Spy fiction is not a genre I usually read (ok, never read) much to the chagrin of my friend, fellow writer and fellow member of the best book club ever (The Nightlighters), Elizabeth MacKenzie Biedell. When Elizabeth unveiled her choice for our next book club book, Red Sparrow, she began to extoll the virtues of spy fiction. After a few sentences, I held up a finger and said, “hang on, that sounds like it needs to be a blog.” She kindly obliged and wrote the following as a guest blog for me. Thanks, Elizabeth!
And without further ado….
Red Sparrow and Writing What You Know by Guest Blogger: Elizabeth MacKenzie Biedell
Write what you know. Its one of the first pieces of advice given to new writers. And it’s very fortunate that some former intelligence officers have done just that. The movie Red Sparrow, based on the book written by former CIA officer Jayson Matthews, opened this past week. The book, like so many other similar spy novels written by former spies, is rich with first-hand experience woven into the details of the subject matter.
The book opens with a surveillance detection route (or ‘SDR’) which is an officer’s most critical skill for reaching recruited spies undetected while in foreign lands. Mathews, a CIA case officer who served for over three decades and has undoubtedly performed hundreds of these, maybe thousands, makes the experience feel very real. These long circuitous walks or car rides are typically several hours to ensure you do not have someone following you when you meet with a source, known as an ‘agent’ in US intelligence parlance.
Spy fiction, as this genre is known, has long been my favorite kind of book to read. I love the real feel of the streets, human motivations, ethical challenges, and settings in different countries. These books are a window into a world unseen by most of the earth’s population. So the ones written by former spies are the real thing and aim to describe an unknown world as well as to entertain. Some of our most prolific spy novelists, Ian Fleming and John LeCarre among others, both served in the British intelligence service.
I love the real feel of the streets, human motivations, ethical challenges, and settings in different countries.
And lest you confuse spy fiction with thriller or mystery, this genre comprises both thriller as well as literary novels that happen to take place among changing allegiances, often in wartime, that challenge and excite the reader who tries to imagine herself in the situation.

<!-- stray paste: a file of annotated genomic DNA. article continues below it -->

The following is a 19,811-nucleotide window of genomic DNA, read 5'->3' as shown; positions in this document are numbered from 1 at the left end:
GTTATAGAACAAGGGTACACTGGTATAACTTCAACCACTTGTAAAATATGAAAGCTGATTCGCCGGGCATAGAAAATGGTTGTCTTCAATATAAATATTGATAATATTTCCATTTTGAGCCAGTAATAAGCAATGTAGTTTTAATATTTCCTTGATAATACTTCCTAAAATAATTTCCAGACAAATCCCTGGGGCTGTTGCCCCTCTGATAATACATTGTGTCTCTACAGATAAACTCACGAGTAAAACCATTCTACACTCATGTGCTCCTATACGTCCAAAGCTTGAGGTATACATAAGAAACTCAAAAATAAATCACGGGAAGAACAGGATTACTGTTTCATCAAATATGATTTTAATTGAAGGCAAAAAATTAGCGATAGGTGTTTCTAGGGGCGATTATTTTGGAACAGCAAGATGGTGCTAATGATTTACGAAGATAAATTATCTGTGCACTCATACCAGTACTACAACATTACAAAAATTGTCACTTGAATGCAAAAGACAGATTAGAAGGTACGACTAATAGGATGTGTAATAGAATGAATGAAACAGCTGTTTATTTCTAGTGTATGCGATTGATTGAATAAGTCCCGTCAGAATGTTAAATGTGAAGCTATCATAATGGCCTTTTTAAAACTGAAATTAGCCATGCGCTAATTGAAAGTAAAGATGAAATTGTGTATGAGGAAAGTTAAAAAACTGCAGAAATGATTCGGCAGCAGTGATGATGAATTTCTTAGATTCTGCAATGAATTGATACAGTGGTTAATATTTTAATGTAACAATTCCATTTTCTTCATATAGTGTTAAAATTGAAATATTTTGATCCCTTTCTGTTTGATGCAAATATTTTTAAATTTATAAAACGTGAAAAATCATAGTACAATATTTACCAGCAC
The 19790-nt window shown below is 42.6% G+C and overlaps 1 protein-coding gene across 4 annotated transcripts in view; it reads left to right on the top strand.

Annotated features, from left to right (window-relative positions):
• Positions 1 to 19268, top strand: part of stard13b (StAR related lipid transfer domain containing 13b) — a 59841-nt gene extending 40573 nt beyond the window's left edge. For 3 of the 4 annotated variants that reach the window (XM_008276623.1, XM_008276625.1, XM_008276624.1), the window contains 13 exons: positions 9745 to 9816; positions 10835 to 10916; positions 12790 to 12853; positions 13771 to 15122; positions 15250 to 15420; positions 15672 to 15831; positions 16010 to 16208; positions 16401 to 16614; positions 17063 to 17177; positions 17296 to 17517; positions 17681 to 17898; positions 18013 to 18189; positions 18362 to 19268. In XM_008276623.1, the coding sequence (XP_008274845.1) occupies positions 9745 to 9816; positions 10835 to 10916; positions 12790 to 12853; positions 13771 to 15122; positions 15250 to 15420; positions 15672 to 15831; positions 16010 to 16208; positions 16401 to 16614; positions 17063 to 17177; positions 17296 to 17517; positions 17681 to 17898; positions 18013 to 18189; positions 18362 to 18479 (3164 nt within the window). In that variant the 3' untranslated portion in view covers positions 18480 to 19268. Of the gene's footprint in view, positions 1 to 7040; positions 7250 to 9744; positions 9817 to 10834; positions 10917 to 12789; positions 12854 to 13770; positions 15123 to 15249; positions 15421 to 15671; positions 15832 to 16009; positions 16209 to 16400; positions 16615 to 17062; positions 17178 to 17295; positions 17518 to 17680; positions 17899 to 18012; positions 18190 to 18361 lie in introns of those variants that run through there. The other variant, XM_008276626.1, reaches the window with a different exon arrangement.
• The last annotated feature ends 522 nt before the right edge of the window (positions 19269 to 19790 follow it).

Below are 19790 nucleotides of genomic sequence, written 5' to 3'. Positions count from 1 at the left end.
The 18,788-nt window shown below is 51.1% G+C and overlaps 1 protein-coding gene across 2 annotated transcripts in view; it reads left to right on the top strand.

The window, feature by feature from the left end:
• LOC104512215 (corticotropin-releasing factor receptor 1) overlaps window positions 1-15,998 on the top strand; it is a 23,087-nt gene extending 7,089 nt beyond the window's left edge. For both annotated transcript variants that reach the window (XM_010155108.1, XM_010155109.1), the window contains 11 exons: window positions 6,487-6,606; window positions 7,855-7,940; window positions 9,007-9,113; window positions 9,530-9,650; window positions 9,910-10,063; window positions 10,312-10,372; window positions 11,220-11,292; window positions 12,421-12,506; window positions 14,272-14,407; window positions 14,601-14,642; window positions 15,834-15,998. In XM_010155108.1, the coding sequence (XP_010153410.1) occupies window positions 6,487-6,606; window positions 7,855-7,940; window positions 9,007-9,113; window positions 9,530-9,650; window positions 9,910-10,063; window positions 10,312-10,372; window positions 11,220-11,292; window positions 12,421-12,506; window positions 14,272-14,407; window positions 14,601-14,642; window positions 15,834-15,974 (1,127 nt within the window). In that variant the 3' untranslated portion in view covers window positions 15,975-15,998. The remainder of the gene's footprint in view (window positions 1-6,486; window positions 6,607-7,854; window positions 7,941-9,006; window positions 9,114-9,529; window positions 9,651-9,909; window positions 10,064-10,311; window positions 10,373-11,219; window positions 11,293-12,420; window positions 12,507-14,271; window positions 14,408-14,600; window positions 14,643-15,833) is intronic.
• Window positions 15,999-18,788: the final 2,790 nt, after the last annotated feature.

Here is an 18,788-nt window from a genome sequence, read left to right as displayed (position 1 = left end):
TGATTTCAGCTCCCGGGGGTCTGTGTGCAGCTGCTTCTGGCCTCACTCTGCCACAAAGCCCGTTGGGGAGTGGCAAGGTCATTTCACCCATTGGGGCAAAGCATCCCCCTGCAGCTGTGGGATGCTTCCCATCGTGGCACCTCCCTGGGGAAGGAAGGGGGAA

Charles McCarry, another modern former spy turned spy novelist, maintains his books are not thriller. Thriller is characterized by holding suspense by letting the reader know more than the character. McCarry chooses to write, according to him, about “the ‘normal facets of life, including love, death, and dreams of a successful life” set in difficult international contexts. His books, and many like them, often don’t feature violence because human psychology as it grapples with questions of loyalty, morality, and conscience provides plenty of drama. Alan Furst, a historical spy fiction author, calls these books literary espionage.
I would tend to agree. Many spy novels feel very literary indeed.
Many spy novels feel very literary indeed.
David Remnick, the editor of the New Yorker, has read all of Mathews books and told him of Red Sparrow, “I have to admit it, I love it.”
To David I say, there is nothing to be ashamed of! Admit away! Because David, you also mentioned that there is something in Mathews books that “feels real.” So if it “feels real” and its written by a former spy, you can take comfort knowing that parts of it actually are and you are learning while being entertained.
Some of my favorite authors in the spy fiction genre include David Ignatius, Olen Steinhauer, Ken Follett, and Graham Greene. And I ‘admit” I also enjoy Daniel Silva, Tom Clancy, and Vince Flynn.
In addition, there are a few women authors of spy fiction that I enjoy and I look forward to sharing that in part II of this guest blog. Til then, happy reading! — Elizabeth MacKenzie Biedell
Elizabeth MacKenzie Biedell double majored in Leadership Studies and International Studies and minored in Women’s Studies. She also earned two masters degrees, one in International Peace and Conflict Resolution and the other in Comparative Theological Studies. She’s written OpEd pieces for CNN. You can check them out at the following links: http://ow.ly/7WSJ306G2lp, http://ow.ly/JnE7306G2tM. Most importantly, she is an amazing mother of two, a calming bedrock to her friends, all-around wonderful human being and an aspiring author. (Jeez, total underachiever. Am I right? :))